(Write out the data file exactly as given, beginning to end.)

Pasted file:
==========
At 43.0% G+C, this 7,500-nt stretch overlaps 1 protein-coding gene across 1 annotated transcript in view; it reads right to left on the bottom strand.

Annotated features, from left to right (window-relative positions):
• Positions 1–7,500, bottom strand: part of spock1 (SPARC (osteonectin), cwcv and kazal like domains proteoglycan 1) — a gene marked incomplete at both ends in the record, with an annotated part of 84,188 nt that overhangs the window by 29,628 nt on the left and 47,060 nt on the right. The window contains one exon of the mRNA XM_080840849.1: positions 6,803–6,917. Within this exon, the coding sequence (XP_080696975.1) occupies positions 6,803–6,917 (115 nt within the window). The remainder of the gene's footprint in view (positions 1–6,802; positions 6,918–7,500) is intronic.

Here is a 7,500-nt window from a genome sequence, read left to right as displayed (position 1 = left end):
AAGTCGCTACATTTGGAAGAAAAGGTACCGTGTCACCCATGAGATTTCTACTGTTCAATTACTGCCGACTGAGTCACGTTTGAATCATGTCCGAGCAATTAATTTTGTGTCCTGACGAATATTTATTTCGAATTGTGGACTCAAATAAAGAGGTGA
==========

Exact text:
At 43.0% G+C, this 7,500-nt stretch overlaps 1 protein-coding gene across 1 annotated transcript in view; it reads right to left on the bottom strand.

Annotated features, from left to right (window-relative positions):
• Positions 1–7,500, bottom strand: part of spock1 (SPARC (osteonectin), cwcv and kazal like domains proteoglycan 1) — a gene marked incomplete at both ends in the record, with an annotated part of 84,188 nt that overhangs the window by 29,628 nt on the left and 47,060 nt on the right. The window contains one exon of the mRNA XM_080840849.1: positions 6,803–6,917. Within this exon, the coding sequence (XP_080696975.1) occupies positions 6,803–6,917 (115 nt within the window). The remainder of the gene's footprint in view (positions 1–6,802; positions 6,918–7,500) is intronic.

Here is a 7,500-nt window from a genome sequence, read left to right as displayed (position 1 = left end):
AAGTCGCTACATTTGGAAGAAAAGGTACCGTGTCACCCATGAGATTTCTACTGTTCAATTACTGCCGACTGAGTCACGTTTGAATCATGTCCGAGCAATTAATTTTGTGTCCTGACGAATATTTATTTCGAATTGTGGACTCAAATAAAGAGGTGA